Energy drinks linked to kidney/heart failure
Doctors from the U.K. recently described a case that highlights the potential health risks with energy drink consumption, indicating that a 21 year old suffered serious kidney and heart failure after consistently drinking the highly caffeinated beverages for several years.
In a case study published in the journal BMJ Case Reports on April 15, researchers detail the man’s life-threatening health complications which appear to have resulted from excessive energy drink consumption.
The 21-year-old man drank an average of four 500-milliliter cans of energy drink every day for roughly two years, according to the case report. Each can contained about 160 milligrams of caffeine as well as the protein taurine.
Over four months he developed shortness of breath, breathlessness while lying down and weight loss. He also suffered indigestion, tremors, and palpitations, but had not sought medical attention.
Eventually the young man became so ill he dropped out of college. He was finally admitted to the hospital and treated in the intensive care unit for heart and kidney failure. His case was so severe he was considered for a dual organ transplant.
Researchers attributed his heart failure to energy drink consumption. Eventually, his heart condition improved over time, but he still needed a kidney transplant.
The man had no past medical or family history of heart of kidney failure. The only potential issue was his excessive intake of energy drinks.
“This case report adds to the growing concern in the literature about the potential cardiotoxic effects of energy drinks, which should be considered when assessing young patients presenting with a non-ischaemic dilated cardiomyopathy,” the researchers wrote.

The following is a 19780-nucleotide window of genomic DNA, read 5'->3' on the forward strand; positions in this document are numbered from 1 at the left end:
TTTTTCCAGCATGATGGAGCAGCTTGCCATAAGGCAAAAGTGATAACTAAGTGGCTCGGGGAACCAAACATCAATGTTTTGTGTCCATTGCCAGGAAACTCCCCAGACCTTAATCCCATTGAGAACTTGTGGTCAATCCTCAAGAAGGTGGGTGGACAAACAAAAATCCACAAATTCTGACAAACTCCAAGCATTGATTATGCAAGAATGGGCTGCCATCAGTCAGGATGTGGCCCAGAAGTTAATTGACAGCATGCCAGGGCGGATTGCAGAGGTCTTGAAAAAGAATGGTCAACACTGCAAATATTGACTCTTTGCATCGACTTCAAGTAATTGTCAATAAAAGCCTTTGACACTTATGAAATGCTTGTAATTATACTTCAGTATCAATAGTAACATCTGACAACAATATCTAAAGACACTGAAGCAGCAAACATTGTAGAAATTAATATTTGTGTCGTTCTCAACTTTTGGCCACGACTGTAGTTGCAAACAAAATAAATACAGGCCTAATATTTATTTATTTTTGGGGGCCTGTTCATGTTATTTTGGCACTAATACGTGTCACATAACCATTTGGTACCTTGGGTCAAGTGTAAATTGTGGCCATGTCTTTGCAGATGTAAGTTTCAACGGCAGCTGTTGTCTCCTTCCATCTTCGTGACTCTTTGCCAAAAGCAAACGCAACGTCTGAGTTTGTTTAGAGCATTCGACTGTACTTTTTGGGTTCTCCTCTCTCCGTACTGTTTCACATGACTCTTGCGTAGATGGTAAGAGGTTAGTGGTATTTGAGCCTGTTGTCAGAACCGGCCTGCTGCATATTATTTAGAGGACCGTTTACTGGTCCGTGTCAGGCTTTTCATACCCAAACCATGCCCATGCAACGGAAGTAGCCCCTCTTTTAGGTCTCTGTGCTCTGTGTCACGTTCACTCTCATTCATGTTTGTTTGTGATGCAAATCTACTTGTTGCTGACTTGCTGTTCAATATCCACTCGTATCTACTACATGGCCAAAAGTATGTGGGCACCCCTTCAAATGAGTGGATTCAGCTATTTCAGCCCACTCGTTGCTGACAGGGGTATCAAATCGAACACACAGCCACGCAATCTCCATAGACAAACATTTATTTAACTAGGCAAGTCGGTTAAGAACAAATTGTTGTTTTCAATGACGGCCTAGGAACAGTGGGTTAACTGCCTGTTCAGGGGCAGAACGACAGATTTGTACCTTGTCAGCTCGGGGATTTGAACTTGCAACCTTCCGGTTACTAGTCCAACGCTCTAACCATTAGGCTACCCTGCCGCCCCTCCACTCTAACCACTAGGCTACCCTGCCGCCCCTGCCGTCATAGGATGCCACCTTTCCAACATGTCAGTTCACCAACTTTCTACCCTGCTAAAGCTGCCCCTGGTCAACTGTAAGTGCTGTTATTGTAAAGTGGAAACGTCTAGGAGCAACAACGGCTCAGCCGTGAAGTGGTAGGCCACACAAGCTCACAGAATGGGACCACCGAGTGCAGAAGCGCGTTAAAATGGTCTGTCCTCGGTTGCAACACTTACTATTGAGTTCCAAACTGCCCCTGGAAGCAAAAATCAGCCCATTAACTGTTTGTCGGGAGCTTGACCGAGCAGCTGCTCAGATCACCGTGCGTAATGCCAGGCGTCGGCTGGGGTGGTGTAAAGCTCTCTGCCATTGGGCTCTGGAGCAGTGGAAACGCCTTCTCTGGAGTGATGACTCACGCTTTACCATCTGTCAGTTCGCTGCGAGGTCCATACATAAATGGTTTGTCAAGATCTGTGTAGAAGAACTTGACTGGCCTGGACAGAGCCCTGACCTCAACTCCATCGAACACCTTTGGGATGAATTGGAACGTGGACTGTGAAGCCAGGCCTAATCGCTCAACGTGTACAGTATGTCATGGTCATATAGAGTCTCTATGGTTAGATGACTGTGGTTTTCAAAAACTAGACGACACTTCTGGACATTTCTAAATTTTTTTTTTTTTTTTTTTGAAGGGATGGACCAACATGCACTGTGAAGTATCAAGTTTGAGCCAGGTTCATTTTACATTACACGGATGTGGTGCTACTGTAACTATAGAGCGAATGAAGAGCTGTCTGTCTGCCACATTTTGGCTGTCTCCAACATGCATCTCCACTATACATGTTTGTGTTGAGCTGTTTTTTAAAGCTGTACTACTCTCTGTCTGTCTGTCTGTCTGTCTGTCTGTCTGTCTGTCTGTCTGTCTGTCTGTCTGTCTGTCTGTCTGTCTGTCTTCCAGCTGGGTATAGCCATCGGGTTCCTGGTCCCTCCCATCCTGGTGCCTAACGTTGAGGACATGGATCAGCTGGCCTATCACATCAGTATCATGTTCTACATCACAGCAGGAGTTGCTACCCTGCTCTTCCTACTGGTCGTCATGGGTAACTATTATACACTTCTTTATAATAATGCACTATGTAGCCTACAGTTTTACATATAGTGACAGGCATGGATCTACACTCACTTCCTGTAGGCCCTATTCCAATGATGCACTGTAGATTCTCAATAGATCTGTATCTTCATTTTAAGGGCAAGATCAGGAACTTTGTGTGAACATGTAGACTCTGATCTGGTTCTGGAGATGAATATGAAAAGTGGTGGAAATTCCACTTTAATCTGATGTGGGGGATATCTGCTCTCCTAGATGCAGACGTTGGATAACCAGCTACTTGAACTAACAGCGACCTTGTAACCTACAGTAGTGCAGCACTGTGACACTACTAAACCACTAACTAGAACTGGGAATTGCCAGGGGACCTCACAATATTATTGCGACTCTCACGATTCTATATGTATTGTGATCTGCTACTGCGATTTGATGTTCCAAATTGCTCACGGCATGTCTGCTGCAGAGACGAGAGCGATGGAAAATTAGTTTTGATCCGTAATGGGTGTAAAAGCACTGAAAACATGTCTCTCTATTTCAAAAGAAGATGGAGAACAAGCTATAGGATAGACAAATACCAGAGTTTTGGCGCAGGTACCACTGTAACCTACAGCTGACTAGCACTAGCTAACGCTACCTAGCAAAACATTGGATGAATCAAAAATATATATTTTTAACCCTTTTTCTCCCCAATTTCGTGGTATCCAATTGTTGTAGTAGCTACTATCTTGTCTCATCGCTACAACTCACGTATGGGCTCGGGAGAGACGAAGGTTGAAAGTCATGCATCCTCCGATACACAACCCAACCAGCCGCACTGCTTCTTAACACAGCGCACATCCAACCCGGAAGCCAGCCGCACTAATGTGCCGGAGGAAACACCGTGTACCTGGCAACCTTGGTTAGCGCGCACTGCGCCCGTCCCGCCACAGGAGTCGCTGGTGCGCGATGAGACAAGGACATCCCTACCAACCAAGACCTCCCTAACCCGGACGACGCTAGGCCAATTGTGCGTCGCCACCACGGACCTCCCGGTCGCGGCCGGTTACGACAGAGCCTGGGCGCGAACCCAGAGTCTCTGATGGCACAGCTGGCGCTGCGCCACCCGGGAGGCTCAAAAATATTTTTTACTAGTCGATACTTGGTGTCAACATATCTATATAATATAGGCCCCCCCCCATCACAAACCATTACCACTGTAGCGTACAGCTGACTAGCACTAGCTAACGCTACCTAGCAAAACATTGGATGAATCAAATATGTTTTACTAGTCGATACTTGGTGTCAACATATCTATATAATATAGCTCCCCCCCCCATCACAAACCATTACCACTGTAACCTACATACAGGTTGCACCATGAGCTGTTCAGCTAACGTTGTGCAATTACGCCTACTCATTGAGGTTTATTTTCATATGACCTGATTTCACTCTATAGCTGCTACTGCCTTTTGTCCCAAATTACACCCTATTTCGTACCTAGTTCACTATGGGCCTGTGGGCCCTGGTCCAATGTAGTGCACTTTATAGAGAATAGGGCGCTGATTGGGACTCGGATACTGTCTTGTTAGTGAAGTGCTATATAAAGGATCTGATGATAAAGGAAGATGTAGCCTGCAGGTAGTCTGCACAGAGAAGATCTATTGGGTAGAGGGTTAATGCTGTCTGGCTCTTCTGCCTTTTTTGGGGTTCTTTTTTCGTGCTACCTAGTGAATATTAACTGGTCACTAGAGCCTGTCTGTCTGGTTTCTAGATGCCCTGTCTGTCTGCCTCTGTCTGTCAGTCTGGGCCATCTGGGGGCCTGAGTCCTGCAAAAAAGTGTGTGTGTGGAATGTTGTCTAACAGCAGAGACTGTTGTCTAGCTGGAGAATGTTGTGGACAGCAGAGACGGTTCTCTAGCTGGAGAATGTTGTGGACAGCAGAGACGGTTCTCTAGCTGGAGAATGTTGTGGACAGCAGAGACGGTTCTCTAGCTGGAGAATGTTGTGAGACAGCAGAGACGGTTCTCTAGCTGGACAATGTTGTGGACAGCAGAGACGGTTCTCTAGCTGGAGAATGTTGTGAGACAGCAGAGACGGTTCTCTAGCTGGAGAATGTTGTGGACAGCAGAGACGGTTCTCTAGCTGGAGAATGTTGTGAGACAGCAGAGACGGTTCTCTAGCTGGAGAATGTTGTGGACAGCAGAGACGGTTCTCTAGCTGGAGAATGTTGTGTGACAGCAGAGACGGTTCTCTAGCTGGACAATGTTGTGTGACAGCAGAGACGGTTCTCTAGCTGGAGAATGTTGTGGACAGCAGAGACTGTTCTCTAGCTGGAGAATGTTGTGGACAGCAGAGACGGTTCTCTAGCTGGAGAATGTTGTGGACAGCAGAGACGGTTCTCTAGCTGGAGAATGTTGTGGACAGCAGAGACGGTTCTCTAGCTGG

Past research has linked energy drink consumption to impaired electrical activity of the heart and increased blood pressure, as well as life-threatening arrhythmia.
Too much caffeine can overstimulate the body’s sympathetic nervous system, the researchers warned. It can raise blood pressure dangerously high and trigger heart rhythm abnormalities.
The researchers of the latest study say warnings should be provided about the risks of energy drinks, especially in large amounts. When drunk sporadically or in small quantities, the drinks may not pose a significant threat; but when consumed excessively it can lead to serious consequences.
“I think there should be more awareness about energy drink and the effect of their contents,” wrote the patient in the case report. “I believe they are very addictive and far too accessible to young children. I think warning labels, similar to smoking, should be made to illustrate the potential dangers of the ingredients in energy drink.”
While research has been done on energy drink side effects, no large-scale studies evaluating the cardiac effects have been performed, researchers said. However, multiple case studies indicate drinking large quantities can have serious health ramifications.
Energy Drink Health Concerns
In recent years, a number of independent studies have linked popular energy drinks, such as Monster, Red Bull, Rockstar and others, to increased risk of heart problems, including abnormal heart rhythms and prolonged elevated blood pressure.
In November 2018, researchers reported that consuming just one energy drink could decrease the vascular function of a person’s heart due to blood vessel dilation decreases. Other studies found that energy drinks may cause a person to experience more forceful heart contractions, putting them at risk for heart attack and other cardiac problems.
Researchers have also linked the drinks to problems associated with the nerves and stomach. One study indicated heart problems can occur by drinking only two cans per day, while another study indicated it only took one 16-ounce can before users saw a spike in blood pressure.
The energy drink industry has come under increased scrutiny over the past seven years, as concerns mount about the potential health risks associated with energy drink products and various marketing claims that encourage young users to consume large quantities of the highly caffeinated beverages.
In 2019, 5-Hour Energy agreed to settle a lawsuit brought by the state of Vermont, which alleged the manufacturer lied to consumers about their products’ potency and that it lied about the drinks’ safety. It is one of several lawsuits filed in recent years, many of which say the manufacturers deceived consumers, particularly teenagers, about the safety and caffeine content of their products.